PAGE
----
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More about decision tables

Suggest edit Updated on November 29, 2021

When you learn more about decision tables, you can better understand how to use decision tables in a way that most efficiently meets your business scenarios. For example, you can understand how decision tables are related to selected methods and activities, and how these connections affect processing at run time.

Evaluating a decision table

In an activity, to evaluate a decision table and derive a value, your application can use the following objects:

  • The Property-Map-DecisionTable method
  • The standard DecisionTable.ObtainValue() function
  • The pxEvaluateDecisionTable utilities library
  • The standard @baseclass.DecisionTableLookup activity

For more information about calling objects from an activity, see Configuring steps in an activity.

Property-Map-DecisionTable method

To evaluate a decision table and save the result as the value of a property, in an activity, call the Property-Map-DecisionTable method. As parameters, enter the target property name and the name of the decision table. For more information, see Property-Map-DecisionTable method.

DecisionTable.ObtainValue standard function

In an activity, you can call the standard DecisionTable.ObtainValue function to evaluate a decision table. Use the following syntax:

Lib(Pega-RULES:DecisionTable).ObtainValue(tools, myStepPage, DecisionTableName)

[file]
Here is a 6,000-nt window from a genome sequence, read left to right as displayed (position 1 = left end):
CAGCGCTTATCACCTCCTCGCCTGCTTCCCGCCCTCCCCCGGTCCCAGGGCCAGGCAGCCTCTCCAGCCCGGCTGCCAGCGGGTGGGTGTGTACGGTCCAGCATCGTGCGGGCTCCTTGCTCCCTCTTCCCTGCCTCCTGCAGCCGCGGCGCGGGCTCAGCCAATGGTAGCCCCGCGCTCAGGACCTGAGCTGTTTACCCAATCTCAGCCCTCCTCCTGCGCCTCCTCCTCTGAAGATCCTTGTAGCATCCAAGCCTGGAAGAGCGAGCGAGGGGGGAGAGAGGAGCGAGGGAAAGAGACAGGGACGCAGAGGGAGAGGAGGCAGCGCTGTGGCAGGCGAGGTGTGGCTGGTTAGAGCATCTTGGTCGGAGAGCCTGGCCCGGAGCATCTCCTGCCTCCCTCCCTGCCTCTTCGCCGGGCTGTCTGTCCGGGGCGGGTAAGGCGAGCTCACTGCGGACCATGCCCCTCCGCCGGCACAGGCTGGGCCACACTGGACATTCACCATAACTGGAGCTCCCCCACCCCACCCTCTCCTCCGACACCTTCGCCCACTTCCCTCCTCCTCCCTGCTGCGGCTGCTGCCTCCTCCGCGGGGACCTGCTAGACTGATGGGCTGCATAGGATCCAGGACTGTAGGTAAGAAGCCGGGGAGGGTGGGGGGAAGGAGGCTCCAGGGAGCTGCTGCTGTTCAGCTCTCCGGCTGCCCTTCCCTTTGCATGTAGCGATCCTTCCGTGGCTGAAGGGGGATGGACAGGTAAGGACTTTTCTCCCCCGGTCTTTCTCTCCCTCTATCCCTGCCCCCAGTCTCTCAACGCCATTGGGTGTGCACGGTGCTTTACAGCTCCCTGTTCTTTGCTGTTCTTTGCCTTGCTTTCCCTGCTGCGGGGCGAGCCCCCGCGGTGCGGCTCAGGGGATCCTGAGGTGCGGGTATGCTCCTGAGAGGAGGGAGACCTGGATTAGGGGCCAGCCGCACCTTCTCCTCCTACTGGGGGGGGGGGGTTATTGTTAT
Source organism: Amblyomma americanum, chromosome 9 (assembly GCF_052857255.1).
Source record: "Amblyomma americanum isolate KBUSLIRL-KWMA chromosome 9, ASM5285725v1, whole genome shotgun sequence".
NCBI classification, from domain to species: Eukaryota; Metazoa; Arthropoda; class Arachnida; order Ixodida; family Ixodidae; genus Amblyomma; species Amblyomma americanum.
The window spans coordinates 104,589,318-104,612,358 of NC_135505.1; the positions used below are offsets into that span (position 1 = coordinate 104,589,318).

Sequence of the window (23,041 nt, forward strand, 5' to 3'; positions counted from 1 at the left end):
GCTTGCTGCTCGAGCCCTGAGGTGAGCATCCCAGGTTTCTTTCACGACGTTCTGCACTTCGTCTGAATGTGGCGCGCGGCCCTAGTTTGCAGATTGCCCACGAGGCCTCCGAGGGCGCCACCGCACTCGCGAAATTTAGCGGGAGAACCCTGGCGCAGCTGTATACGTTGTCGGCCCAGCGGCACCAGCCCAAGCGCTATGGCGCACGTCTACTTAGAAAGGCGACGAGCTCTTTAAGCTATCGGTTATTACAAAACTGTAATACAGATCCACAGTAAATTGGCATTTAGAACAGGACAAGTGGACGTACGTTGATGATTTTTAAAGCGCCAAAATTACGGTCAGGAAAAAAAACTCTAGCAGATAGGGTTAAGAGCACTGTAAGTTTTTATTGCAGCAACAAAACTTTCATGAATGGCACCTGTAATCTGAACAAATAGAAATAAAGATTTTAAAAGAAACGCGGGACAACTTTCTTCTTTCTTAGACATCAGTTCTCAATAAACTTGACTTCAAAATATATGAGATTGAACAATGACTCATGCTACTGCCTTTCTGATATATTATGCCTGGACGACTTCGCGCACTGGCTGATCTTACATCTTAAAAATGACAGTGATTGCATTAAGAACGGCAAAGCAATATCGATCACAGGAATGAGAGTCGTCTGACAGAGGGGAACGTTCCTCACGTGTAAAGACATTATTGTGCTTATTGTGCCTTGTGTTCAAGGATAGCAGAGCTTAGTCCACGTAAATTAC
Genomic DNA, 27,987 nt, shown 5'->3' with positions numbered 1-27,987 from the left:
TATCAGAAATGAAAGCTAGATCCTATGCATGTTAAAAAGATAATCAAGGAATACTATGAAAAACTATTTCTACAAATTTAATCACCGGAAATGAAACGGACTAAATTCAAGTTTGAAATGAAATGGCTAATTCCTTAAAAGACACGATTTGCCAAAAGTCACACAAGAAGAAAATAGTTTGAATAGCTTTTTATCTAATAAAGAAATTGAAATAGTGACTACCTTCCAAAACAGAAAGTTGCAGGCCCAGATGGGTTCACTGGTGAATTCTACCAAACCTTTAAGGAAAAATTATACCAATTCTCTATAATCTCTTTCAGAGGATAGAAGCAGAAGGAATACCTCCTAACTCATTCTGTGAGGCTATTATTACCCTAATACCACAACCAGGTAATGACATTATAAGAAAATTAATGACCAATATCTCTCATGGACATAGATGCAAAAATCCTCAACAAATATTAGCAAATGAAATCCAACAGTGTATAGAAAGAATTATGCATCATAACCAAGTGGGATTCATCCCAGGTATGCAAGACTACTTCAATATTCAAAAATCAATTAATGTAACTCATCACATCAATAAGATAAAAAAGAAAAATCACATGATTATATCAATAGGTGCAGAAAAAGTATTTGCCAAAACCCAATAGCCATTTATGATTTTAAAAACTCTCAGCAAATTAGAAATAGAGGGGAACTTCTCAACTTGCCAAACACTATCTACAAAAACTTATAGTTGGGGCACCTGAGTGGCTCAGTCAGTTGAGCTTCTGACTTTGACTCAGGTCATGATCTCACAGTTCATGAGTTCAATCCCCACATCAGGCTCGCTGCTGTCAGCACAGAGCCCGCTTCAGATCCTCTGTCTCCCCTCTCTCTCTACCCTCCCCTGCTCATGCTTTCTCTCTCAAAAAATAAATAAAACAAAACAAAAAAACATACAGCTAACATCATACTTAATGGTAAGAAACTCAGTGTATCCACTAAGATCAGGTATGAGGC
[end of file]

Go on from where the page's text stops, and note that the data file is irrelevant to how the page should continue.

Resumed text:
For more information about calling objects from an activity, see Configuring steps in an activity.

pxEvaluateDecisionTable utility library

In an activity, you can call the pxEvaluateDecisionTable utility library to evaluate a decision table. Use the following syntax:

Lib(Pega-RulesEngine:Utilities).pxEvaluateDecisionTable(PrimaryPageName, DecisionTableName)

For more information about calling objects from an activity, see Configuring steps in an activity.

Performance

Pega Platform does not limit the number of rows in a decision table. However, as a best practice to avoid slow performance when updating the form and also avoid the Java 64 KB code maximum, limit your decision tables to no more than 300 to 500 rows.

Special processing with Declare Expression calls

When you create a Declare Expression rule, you can incorporate the result of a decision table by providing the result property of the decision table in the Set Property To field. Special processing occurs at run time when a property from the decision table is not present on the clipboard. Such decision rules fail with an error message, and the system returns the Otherwise value from the decision table instead.

Not declarative

Despite the class name, the Rule-Declare-DecisionTable rule type does not produce forward or backward chaining. Technically, decision tables are not a declarative rule type.

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